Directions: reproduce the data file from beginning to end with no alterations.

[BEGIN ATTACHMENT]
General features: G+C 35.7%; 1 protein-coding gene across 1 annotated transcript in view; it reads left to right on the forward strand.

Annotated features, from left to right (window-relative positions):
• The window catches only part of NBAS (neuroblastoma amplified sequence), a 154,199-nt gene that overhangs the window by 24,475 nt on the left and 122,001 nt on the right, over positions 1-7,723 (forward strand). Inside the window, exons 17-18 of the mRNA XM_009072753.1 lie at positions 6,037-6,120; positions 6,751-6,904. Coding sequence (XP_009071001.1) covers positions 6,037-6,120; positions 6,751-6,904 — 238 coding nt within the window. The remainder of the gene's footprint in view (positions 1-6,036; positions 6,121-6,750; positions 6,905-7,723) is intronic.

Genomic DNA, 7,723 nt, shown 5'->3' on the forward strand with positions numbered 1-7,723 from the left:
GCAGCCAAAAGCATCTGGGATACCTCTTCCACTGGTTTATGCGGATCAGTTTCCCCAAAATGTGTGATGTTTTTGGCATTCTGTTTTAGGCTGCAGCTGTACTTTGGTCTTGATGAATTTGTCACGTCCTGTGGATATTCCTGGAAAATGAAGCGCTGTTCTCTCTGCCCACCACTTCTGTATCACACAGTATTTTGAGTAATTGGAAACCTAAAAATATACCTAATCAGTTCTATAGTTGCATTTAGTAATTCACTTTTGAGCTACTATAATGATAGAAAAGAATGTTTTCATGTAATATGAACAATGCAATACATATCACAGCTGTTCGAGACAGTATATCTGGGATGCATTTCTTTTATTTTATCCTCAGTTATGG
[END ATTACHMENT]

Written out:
General features: G+C 35.7%; 1 protein-coding gene across 1 annotated transcript in view; it reads left to right on the forward strand.

Annotated features, from left to right (window-relative positions):
• The window catches only part of NBAS (neuroblastoma amplified sequence), a 154,199-nt gene that overhangs the window by 24,475 nt on the left and 122,001 nt on the right, over positions 1-7,723 (forward strand). Inside the window, exons 17-18 of the mRNA XM_009072753.1 lie at positions 6,037-6,120; positions 6,751-6,904. Coding sequence (XP_009071001.1) covers positions 6,037-6,120; positions 6,751-6,904 — 238 coding nt within the window. The remainder of the gene's footprint in view (positions 1-6,036; positions 6,121-6,750; positions 6,905-7,723) is intronic.

Genomic DNA, 7,723 nt, shown 5'->3' on the forward strand with positions numbered 1-7,723 from the left:
GCAGCCAAAAGCATCTGGGATACCTCTTCCACTGGTTTATGCGGATCAGTTTCCCCAAAATGTGTGATGTTTTTGGCATTCTGTTTTAGGCTGCAGCTGTACTTTGGTCTTGATGAATTTGTCACGTCCTGTGGATATTCCTGGAAAATGAAGCGCTGTTCTCTCTGCCCACCACTTCTGTATCACACAGTATTTTGAGTAATTGGAAACCTAAAAATATACCTAATCAGTTCTATAGTTGCATTTAGTAATTCACTTTTGAGCTACTATAATGATAGAAAAGAATGTTTTCATGTAATATGAACAATGCAATACATATCACAGCTGTTCGAGACAGTATATCTGGGATGCATTTCTTTTATTTTATCCTCAGTTATGG